Determining the Perceived Relative Importance of Physician Roles in Palliative Care through Best-Worst Scaling
Introduction: A wide of range of physician roles in palliative care have been recognized by doctors in many countries. However, while the demand for palliative care keeps increasing in Singapore, there is a lack of understanding of Singaporean physicians' perceptions on their roles in palliative care. Assessment on the perceived relative importance of these physician roles is also needed for a thorough understanding of physicians' views on palliative care.
Method: Nine physician roles were evaluated through twelve best-worst tasks. The worst counts were subtracted from best counts to develop a B-W score for each physician role. Paired model and marginal model were adopted to obtain an estimation of the coefficient of each role through conditional logit regression. Covariate-adjusted latent class cluster analysis was performed to investigate the heterogeneity among physicians and explore what physician characteristics are associated differences in perception patterns.
Results: "Treating pain and physical symptoms" (1), "discussing end-of-life care preferences with patients" (2) rank top two, while "extending the patient's life as long as possible (8) and "withholding diagnosis if asked by family members" (9) are at the bottom regarding their perceived relative importance by respondents. The largest discrepancies regarding physicians' perceptions lie in "addressing patients' psychological needs", "addressing patients' spiritual needs" and "extending life as long as possible." Clinical grade and palliative care training status are found to have statistically significant association (P<0.05) with different patterns of perceptions among physicians.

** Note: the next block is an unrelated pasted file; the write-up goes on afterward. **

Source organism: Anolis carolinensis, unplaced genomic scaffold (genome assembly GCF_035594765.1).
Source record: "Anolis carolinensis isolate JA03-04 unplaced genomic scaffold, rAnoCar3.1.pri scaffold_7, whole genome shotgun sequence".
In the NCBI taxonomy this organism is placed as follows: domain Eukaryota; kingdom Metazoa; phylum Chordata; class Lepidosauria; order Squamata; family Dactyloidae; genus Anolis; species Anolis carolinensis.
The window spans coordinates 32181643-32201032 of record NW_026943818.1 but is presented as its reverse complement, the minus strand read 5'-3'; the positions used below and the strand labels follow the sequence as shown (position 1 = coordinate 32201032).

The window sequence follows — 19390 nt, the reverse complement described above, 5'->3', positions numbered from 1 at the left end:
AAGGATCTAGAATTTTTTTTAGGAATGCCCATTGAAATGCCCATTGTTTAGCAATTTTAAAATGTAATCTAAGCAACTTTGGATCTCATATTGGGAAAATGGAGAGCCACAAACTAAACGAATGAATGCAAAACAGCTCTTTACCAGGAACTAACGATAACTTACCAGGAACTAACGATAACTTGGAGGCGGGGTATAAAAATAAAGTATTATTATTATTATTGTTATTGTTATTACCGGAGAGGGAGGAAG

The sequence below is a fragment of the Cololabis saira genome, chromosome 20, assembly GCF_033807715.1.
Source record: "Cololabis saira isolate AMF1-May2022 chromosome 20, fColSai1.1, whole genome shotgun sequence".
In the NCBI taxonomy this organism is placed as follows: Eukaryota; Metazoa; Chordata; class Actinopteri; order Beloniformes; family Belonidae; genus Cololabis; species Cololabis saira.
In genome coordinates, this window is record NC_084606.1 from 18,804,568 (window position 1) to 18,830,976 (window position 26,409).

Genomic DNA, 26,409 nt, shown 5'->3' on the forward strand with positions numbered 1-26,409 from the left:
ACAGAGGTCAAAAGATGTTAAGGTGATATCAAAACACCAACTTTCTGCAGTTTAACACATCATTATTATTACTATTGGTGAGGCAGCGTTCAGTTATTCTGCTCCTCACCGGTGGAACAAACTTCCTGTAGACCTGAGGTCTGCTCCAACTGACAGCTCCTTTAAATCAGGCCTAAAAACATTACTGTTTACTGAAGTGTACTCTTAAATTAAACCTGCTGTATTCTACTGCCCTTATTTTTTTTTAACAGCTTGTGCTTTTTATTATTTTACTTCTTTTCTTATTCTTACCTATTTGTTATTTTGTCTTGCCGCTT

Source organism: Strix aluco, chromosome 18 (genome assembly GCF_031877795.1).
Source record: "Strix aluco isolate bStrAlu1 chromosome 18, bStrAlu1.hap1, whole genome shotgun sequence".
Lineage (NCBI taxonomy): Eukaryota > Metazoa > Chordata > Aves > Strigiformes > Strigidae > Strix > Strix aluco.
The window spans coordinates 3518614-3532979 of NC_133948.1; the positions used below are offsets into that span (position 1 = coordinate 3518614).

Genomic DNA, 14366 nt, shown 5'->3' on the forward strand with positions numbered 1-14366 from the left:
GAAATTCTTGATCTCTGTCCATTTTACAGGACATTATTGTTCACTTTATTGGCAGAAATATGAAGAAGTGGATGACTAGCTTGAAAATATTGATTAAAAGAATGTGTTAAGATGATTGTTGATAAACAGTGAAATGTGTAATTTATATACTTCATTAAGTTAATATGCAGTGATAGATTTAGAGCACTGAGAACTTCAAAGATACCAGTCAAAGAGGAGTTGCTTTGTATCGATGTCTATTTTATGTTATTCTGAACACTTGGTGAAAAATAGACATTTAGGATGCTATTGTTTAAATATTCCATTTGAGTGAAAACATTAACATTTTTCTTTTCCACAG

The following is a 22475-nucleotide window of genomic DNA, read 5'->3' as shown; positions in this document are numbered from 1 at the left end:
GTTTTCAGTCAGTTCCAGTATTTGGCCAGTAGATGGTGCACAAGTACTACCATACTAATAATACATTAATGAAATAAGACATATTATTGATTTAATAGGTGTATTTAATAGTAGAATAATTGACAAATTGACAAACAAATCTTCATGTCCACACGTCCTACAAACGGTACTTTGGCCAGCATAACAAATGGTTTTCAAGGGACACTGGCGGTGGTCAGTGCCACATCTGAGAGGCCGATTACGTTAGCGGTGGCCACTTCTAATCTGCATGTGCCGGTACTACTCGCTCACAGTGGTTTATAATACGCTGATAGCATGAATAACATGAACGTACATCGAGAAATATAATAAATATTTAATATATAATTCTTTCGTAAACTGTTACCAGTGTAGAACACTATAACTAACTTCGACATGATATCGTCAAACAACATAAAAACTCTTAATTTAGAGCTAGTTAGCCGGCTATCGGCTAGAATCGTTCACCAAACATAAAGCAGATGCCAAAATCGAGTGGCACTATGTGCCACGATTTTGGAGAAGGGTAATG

Conclusion: Singaporean physicians attach high importance to treating pains and symptoms, and value communicating with patients about treatment preferences based on effective information exchange. Respondents generally tend to focus more on patients' overall quality of life than just extending patients' life. Experience (reflected by clinical grade) and palliative care training may influence physicians' perceptions on their roles in palliative care.
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